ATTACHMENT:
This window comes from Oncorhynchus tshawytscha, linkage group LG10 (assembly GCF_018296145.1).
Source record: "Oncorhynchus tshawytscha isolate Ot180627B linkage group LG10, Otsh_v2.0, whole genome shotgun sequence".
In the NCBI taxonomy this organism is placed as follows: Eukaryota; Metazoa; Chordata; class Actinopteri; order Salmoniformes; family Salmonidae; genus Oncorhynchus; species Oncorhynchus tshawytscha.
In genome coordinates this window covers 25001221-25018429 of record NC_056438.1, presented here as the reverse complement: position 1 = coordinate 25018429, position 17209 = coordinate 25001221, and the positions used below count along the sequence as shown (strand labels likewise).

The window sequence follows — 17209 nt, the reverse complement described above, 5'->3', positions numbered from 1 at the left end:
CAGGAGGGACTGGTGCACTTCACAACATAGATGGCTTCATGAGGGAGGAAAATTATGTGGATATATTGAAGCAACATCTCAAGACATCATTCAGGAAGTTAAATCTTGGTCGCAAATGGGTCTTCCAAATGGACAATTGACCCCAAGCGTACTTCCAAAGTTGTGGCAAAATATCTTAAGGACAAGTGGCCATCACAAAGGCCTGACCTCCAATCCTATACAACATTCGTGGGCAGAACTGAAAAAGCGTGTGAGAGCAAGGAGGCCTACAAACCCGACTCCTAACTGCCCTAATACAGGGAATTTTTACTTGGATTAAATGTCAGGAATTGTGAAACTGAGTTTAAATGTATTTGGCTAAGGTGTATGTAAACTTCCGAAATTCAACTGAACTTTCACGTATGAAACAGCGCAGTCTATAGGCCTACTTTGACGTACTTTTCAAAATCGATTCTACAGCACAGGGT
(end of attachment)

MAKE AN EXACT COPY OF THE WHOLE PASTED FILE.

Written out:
This window comes from Oncorhynchus tshawytscha, linkage group LG10 (assembly GCF_018296145.1).
Source record: "Oncorhynchus tshawytscha isolate Ot180627B linkage group LG10, Otsh_v2.0, whole genome shotgun sequence".
In the NCBI taxonomy this organism is placed as follows: Eukaryota; Metazoa; Chordata; class Actinopteri; order Salmoniformes; family Salmonidae; genus Oncorhynchus; species Oncorhynchus tshawytscha.
In genome coordinates this window covers 25001221-25018429 of record NC_056438.1, presented here as the reverse complement: position 1 = coordinate 25018429, position 17209 = coordinate 25001221, and the positions used below count along the sequence as shown (strand labels likewise).

The window sequence follows — 17209 nt, the reverse complement described above, 5'->3', positions numbered from 1 at the left end:
CAGGAGGGACTGGTGCACTTCACAACATAGATGGCTTCATGAGGGAGGAAAATTATGTGGATATATTGAAGCAACATCTCAAGACATCATTCAGGAAGTTAAATCTTGGTCGCAAATGGGTCTTCCAAATGGACAATTGACCCCAAGCGTACTTCCAAAGTTGTGGCAAAATATCTTAAGGACAAGTGGCCATCACAAAGGCCTGACCTCCAATCCTATACAACATTCGTGGGCAGAACTGAAAAAGCGTGTGAGAGCAAGGAGGCCTACAAACCCGACTCCTAACTGCCCTAATACAGGGAATTTTTACTTGGATTAAATGTCAGGAATTGTGAAACTGAGTTTAAATGTATTTGGCTAAGGTGTATGTAAACTTCCGAAATTCAACTGAACTTTCACGTATGAAACAGCGCAGTCTATAGGCCTACTTTGACGTACTTTTCAAAATCGATTCTACAGCACAGGGT